LEGL 215 Lecture Notes - Lecture 11: Posting Rule, Manhole, Executory Contract

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Key Points - Chapter 11 Nature and Terminology and Chapter 12 Agreement
Promise: A person’s declaration that something will or will not happen in the future.
Promisor: The person making the promise.
Promisee: The person to whom the promisor made the promise.
Contract: An agreement between two or more competent parties, for valuable
consideration, to perform or to refrain from performing some act now or in the future.
Offeror: The person proposing an agreement.
Offeree: The person to whom the offeror proposes the agreement.
Genuineness of Assent: The apparent consent of both parties must be genuine.
Objective Theory of Contract: The parties’ assent is judged not by the subjective intent of
each party, but by the objective intent that a similarly situated reasonable person would
understand the parties to have.
Ex. expecting to pay for a service even if not explicitly stated
Agreement: The offeror must offer to enter into an agreement, and the offeree must accept
the terms of the offeror’s offer.
Consideration: Something such as an act, a forbearance, or a return promise bargained for
and received by a promisor from a promisee; That which motivates a person to do
something especially in regards to the performance of a legal act.
Contractual Capacity: Both parties must be legally competent to enter into the agreement.
Legality: The contract’s purpose must be to accomplish some goal that is legal and not
against public policy.
Form: The agreement must be in whatever form (e.g.
, written, under seal) the law requires.
Bilateral Contract: X promises to deliver a car to Y, Y promises to pay X an agreed price
Unilateral Contract: A unilateral contract arises when the offeree can only accept the offer
by performance (X offers Y $25 to mow X’s yard).
Once the offeree of a unilateral contract begins to perform, the offeror loses the ability to
revoke the offer.
Formal Contract: A contract that requires a special form or method of formation to be
enforceable. For example:
Contract Under Seal: A formalized writing with a special seal attached.
Negotiable Instrument: A check, note, draft, or certificate of deposit – each of which
requires certain formalities.
Letter of Credit: An agreement to pay that is contingent upon the receipt of documents
, invoices and bills of lading) evidencing receipt of and title to goods shipped.
Informal Contract: A contract that does not require a specified form or method of formation
in order to be valid. The vast majority of contracts are informal.
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Express Contract: A contract in which the terms of the agreement are explicitly stated
either orally or in writing.
Implied-in-Fact Contract: A contract formed in whole or in part by the conduct of the
1. the plaintiff must have furnished some service or property to the defendant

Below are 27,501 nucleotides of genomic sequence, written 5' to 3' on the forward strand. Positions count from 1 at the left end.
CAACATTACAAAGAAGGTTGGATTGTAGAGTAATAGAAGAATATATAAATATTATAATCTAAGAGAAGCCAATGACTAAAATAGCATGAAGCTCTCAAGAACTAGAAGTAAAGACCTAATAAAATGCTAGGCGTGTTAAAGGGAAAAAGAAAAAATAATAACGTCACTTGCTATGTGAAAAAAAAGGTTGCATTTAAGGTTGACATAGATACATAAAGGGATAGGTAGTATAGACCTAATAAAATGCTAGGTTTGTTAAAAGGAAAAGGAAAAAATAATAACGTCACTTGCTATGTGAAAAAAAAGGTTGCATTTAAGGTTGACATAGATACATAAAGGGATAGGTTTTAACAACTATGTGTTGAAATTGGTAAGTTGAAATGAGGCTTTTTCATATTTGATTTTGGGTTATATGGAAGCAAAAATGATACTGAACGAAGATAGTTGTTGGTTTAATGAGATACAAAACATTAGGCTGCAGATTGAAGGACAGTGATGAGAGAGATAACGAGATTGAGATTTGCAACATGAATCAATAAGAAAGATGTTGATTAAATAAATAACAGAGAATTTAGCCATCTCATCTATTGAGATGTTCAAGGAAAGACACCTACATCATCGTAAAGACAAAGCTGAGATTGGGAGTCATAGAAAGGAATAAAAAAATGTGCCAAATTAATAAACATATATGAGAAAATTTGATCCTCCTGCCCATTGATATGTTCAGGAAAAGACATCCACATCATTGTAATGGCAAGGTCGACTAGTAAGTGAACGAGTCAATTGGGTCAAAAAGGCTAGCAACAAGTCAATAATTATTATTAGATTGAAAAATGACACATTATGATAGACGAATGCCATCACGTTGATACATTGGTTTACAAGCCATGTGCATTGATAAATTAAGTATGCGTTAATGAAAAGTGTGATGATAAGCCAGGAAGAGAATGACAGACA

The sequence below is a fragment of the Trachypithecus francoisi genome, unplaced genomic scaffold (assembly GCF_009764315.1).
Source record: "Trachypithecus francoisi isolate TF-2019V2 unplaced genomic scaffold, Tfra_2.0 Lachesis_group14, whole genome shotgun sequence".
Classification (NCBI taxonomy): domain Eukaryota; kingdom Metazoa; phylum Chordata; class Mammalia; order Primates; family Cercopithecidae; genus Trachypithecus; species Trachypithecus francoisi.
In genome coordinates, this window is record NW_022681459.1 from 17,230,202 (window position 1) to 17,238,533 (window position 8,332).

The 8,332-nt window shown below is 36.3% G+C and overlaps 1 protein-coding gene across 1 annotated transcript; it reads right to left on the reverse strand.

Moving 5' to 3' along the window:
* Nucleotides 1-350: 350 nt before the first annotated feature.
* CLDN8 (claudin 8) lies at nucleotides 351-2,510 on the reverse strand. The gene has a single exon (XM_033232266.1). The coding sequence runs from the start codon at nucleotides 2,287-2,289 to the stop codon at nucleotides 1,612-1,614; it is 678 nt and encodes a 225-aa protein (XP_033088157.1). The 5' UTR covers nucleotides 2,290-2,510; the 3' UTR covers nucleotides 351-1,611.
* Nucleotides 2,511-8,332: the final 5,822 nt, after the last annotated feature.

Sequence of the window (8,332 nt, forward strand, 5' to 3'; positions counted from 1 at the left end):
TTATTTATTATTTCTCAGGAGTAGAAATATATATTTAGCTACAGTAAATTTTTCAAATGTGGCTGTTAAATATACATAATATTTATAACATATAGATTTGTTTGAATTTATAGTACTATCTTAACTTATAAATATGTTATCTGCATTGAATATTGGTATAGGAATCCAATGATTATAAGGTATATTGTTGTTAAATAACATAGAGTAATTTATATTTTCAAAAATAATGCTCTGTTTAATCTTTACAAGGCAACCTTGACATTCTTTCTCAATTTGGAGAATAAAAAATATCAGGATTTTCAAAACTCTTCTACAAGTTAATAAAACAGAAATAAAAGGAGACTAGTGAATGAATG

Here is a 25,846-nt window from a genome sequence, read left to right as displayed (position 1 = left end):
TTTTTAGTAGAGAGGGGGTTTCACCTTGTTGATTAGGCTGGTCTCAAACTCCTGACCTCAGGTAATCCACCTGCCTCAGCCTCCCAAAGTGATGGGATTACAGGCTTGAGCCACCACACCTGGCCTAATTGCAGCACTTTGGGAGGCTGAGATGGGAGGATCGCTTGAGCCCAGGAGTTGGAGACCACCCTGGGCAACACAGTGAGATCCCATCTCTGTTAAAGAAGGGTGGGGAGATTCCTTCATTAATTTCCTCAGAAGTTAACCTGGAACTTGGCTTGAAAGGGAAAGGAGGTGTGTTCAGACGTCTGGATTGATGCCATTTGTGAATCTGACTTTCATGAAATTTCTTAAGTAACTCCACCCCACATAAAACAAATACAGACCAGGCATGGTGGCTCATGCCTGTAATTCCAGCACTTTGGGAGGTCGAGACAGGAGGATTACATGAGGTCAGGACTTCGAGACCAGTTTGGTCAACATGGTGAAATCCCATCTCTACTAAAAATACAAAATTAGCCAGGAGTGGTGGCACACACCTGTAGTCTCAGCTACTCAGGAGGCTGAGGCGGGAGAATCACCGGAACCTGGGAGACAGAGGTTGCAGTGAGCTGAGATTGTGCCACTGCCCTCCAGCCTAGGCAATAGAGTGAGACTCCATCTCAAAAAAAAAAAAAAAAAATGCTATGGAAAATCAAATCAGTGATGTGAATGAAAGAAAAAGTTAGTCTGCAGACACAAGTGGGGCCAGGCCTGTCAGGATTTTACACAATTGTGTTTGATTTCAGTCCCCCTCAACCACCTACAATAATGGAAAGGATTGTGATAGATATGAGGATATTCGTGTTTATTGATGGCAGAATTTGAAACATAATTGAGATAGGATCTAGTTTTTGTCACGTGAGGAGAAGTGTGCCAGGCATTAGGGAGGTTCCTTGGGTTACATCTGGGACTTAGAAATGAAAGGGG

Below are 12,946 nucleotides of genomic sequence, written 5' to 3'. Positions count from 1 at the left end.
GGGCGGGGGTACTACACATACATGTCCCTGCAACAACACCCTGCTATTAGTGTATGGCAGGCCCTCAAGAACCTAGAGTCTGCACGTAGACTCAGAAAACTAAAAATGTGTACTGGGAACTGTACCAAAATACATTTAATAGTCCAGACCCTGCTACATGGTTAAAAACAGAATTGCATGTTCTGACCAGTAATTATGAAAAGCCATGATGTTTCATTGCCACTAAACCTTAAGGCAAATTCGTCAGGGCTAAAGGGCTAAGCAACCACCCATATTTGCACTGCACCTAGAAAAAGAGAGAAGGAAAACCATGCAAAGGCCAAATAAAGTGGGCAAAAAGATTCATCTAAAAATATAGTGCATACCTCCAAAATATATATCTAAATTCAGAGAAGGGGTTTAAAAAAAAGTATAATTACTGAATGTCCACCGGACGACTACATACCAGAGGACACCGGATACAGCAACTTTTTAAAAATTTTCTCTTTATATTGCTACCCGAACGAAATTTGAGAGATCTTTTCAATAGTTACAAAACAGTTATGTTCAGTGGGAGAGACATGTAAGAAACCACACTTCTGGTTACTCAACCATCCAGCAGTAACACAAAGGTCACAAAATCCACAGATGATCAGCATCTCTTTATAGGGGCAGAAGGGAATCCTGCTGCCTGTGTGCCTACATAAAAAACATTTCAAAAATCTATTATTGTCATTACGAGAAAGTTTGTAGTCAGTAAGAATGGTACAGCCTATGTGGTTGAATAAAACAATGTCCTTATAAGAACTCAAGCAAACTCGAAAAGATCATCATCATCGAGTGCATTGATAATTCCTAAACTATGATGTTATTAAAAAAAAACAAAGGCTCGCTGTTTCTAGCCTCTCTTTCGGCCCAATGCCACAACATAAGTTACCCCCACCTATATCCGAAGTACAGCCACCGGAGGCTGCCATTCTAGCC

2. the plaintiff must have reasonably expected to be paid and the defendant knew or
should have known that a reasonable person in the plaintiff’s position would have
expected to be paid for the service or property rendered.
3. the defendant must have had the opportunity to reject the service or property and
failed to do so
Executed Contract: A contract that has been completely performed by all parties
Executory contract: A contract that has not yet been fully performed by all parties
Valid Contract: A contract satisfying the requisites – agreement, consideration, legal
purpose, capacity, and form.
Voidable contract: An otherwise valid contract that one of the parties may legally avoid,
cancel, or annul (e.g.
, a contract entered into under duress or under false pretenses);
Unenforceable contract: An otherwise valid contract rendered unenforceable by some
statute or law (e.g.
, an oral contract that, due to the passage of time, must be evidenced by
a writing to be enforceable)
Void contract: A contract having no legal force or binding effect (e.g.
, a contract entered
into for an illegal purpose).
Quasi Contract: A fictional contract imposed on parties by a court in the interests of fairness
and justice, typically to:
1. prevent the unjust enrichment of one party at the expense of the other
2. allow the party whose actions would otherwise unjustly enrich the other to recover the
value of the enrichment.
Courts typically will not allow a party who has conferred a benefit on another to recover in
quasi contract if the party conferring the benefit did so
1. officiously (e.g.
, a car dealership, without your agreeing to have it do so, applies an
expensive finish to your car after you agree to buy the car but before you take
2. as a result of misconduct (e.g.
, a distant cousin’s murderer cannot sue you to
recover a portion of what the cousin left you in her will) or negligence (e.g.
, a driver
who falls asleep and loses control of his car, which ends up on the sidewalk in front
of you, preventing you from falling into an open manhole in the sidewalk).
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